General Fiction posted March 13, 2018 Chapters:  ...50 51 -52- 

This work has reached the exceptional level
There are several surprises in this chapter.

A chapter in the book The Life of Mrs. Armstrong

Surprise, Surprise.

by aryr


Mrs. Armstrong comes out of retirement, and decides teaching has its own unique challenges.
The next morning after the specimens were placed on my desk. I explained what the plan for collection was. As expected the second and third groups responded with disbelief and shock. I had the first group remind me of the issues from last night. Then I told them who would be testing whose. More shock. I did however relieve some of the tension by telling them that everyone would be given a mask.

I let the group explain the procedure and get supplies, when completed the second group spoke with the third group. It was now time to test.

"Everyone in group two will get two paper towels, a mask, gloves and a tongue depressor for their desk and then come up and pick up a specimen bag. The other two groups can hover and watch. I will pass out testing solutions, there are two kinds. You only need one drop of each, so don't drown your specimens. Both are used to detect occult blood, one is used for the card and one for the actual specimen, the bottles specify which. I will also bring around two slides, you will smear a small amount of stool on one slide and then place the other slide on top. We will examine those under the microscope. Please, everyone, write down your findings."

Group two looked doubtful but got everything they needed.

"I have no idea, what each of you will find, but you will have stool of some sort. I suggest you read the bottles first. Oh, when we are finished these specimens just like the blood will go into the biohazard containers. Fortunately, we can flush urine down the toilets.'

I noticed that several techs as well as others in the room had great gag reflexes. But they did manage to succeed in their tests, as did the next two groups. Under the microscope they checked for specimens that showed ova and parasites. There were none, but of course, my dear old doctor friend had provided some in my collection. It was surprising the things this man had collected. Even more surprising was the fact that I was finding it useful.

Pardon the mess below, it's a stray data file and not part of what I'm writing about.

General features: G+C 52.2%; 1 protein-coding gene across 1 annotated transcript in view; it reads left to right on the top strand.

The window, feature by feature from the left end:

When we were finished with stool collections we had another day of drawing blood. A continued source of practice. They were doing great. All signs of nervousness and fear had disappeared.

We spent a day discussing the procedure for taking swab specimens, where they could be taken from and why they would test. We also reviewed sputum collection and phlegm. They now knew the difference and how to direct the patient to produce and provide them.

The next day was again a blood draw day. They all recognized the need to be comfortable and to be as perfect as they could be when they ventured out to their supervised clinical experience.

The next day covered a topic that I am sure none of them had thought about, probably never wanted to think about and one that they were now hoping not to have to think about ever again.

Emesis which is not really a threatening word, until you realize that in common everyday language it meant 'vomit', 'throw up', 'barf' and 'up chuck'.

Everyone was astonished to find out that they did learn about testing and handling. I guess this would be a good time to mention I had such co-operating friends. One young lady was in the early stages of pregnancy and suffered severe nausea and vomiting. Because of this she was a great supplier of bile. Bacon and coffee smells produced excellent samples. She had her good and bad days. The bad seemed to be the days she decided to cook bacon for her husband as well as brewing his coffee.

I had a couple of other friends who were both willing and able to provide emesis samples. They had both had gastric by-pass and yet still enjoyed over indulging at least once a month. The result was of course vomiting. I truly believe one has to have the correct mind set to have this type of surgery.